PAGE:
Because of the easiness of this corruption of democracy—essentially the apotheosis of “the people” as a mass god—what passes as modern democracy is really nothing more or less than bloody, bigoted, and imperialist nationalism.
Perhaps the most interesting part of the book, though, is not what Percy surveys, but what he deconstructs, properly and intellectually. His analysis of the contributions of St. Augustine to government reveal his real brilliance as a writer and a thinker. From Percy’s standpoint, the West found its highest aspirations in the thought of Augustine as made manifest in the English tradition of order and liberty. Sounding very much like Voegelin, Percy argued that St. Augustine’s vision—one of realized eschatology—guided the West for much of its Christian history. As long as man willingly understood the limitations of man as sinful and fallen, he could maintain this realized eschatology. When, however, man forgot his limitations and his real nature, chaos and error reigned.
While the book covers the West from early Christianity to the present, it focuses on European history from 1789 through World War II. The good guys, not surprisingly, are Augustine and his followers; the heretics, Rousseau and his.
The proper Augustinian/Anglo-Saxon notions of government, Percy lamented, no longer remain in any real or proper sense. The Rousseauvian vision of man collectivized without God have allowed for the new “Age of the Leviathan”—Percy’s terms—to reign supreme.
One of the worst things a modern proponent of traditional order and liberty could do, Percy argues in a fascinating way, is to embrace Stoicism. This would be a natural response of good men, Percy claimed, an acceptance and resignation to the evils of the world, bearing through them with a stiff upper lip.
Always, however, Stoicism is deeply flawed, a “twilight” sort of philosophy that reveals that man has, for all intents and purposes, given up. Whatever natural and understandable desire he has to embrace Stoicism, the good man “must classify Stoicism as a philosophy of the twilight . . . when men are weary of action and do not care to look head. . . . Stoicism is the empty house of the parable, open to strange hauntings” (pg. 243).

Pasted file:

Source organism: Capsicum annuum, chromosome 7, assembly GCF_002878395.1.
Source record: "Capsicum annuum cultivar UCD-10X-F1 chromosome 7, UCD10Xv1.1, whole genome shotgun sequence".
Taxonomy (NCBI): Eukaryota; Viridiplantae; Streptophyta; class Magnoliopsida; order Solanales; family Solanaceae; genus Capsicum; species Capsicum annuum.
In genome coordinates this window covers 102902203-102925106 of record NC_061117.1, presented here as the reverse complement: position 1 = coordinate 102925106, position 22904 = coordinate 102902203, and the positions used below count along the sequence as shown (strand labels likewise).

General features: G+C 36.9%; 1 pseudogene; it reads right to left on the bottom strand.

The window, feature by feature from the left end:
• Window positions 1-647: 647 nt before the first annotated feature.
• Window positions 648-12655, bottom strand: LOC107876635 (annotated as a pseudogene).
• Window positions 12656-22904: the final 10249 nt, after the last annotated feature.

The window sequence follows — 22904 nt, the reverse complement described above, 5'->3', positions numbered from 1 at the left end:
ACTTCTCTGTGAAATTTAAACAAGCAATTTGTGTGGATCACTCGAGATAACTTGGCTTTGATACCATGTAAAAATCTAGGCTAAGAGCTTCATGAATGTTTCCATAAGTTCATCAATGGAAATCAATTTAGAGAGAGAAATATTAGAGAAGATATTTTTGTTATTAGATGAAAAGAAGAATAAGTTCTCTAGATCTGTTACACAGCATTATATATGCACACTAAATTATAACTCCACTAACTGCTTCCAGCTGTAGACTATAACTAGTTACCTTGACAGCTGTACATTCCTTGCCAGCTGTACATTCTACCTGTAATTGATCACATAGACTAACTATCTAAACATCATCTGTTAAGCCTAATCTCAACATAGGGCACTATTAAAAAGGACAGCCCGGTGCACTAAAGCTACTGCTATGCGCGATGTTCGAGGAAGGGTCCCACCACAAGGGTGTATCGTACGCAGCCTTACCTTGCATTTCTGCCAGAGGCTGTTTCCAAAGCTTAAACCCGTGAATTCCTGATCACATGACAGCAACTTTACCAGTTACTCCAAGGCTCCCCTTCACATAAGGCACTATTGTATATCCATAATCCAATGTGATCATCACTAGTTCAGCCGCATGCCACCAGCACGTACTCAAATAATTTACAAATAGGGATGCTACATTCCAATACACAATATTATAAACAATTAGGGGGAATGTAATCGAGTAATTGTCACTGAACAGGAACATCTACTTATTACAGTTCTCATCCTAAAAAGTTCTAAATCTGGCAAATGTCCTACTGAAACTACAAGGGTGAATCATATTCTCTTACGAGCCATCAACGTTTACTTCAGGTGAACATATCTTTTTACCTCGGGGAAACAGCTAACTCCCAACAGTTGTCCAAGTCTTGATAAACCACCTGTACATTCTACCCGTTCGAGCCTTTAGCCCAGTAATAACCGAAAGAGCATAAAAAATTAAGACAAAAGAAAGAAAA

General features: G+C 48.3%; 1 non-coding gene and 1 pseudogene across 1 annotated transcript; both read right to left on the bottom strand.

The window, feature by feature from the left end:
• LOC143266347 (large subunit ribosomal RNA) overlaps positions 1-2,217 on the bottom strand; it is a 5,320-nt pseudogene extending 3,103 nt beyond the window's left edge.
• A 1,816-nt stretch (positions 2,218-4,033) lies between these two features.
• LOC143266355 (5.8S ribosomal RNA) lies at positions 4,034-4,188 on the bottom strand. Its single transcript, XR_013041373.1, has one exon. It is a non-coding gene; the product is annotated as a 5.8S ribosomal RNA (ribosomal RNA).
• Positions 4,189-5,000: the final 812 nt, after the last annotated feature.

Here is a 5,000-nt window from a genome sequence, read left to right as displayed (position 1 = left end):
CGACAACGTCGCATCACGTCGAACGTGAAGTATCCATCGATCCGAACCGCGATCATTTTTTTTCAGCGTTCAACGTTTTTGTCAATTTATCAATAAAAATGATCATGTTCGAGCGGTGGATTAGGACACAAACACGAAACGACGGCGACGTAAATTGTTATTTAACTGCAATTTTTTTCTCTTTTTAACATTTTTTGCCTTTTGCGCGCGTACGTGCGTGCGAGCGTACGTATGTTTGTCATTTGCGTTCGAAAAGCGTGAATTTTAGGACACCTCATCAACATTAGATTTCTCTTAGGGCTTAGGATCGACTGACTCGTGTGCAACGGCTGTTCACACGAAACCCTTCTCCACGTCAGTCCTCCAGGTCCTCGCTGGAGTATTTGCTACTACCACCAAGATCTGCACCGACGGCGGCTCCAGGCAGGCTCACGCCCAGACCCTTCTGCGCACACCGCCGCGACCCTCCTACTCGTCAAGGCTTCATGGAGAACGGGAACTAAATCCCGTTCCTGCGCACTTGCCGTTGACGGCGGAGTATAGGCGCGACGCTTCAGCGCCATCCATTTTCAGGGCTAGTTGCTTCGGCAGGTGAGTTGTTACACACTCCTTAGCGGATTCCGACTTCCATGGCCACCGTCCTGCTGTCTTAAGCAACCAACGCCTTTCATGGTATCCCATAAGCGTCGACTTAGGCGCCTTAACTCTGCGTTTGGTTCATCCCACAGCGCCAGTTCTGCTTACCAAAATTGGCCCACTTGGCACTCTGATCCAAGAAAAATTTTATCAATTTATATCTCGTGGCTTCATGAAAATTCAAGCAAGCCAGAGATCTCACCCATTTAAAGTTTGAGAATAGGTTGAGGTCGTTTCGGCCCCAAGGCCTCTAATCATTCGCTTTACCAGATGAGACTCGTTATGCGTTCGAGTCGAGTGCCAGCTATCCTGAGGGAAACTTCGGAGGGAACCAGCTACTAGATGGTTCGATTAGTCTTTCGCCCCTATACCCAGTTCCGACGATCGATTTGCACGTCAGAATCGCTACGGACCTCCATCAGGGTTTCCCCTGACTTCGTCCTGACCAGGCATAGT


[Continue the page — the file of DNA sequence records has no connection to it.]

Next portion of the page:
In Percy’s caution, I hear the words of our own brilliant Barbara Elliott who has been saying this for at least a decade and a half.
Instead, whatever the obstacles, Percy continued, man must embrace hope, a hope only provided by Christianity. At the same time, however, it must recognize that the Augustinian world is long gone, never to return. Instead, the task of the good conservative is to understand what new form of Christendom must arise, necessarily challenging the world of Leviathan, whether that beast be hard and jackbooted or soft and seductive.
The Imaginative Conservative applies the principle of appreciation to the discussion of culture and politics—we approach dialogue with magnanimity rather than with mere civility. Will you help us remain a refreshing oasis in the increasingly contentious arena of modern discourse? Please consider donating now.
N.B. John Willson just let me know that the book is still available. So, it’s less forgotten than I’d realized.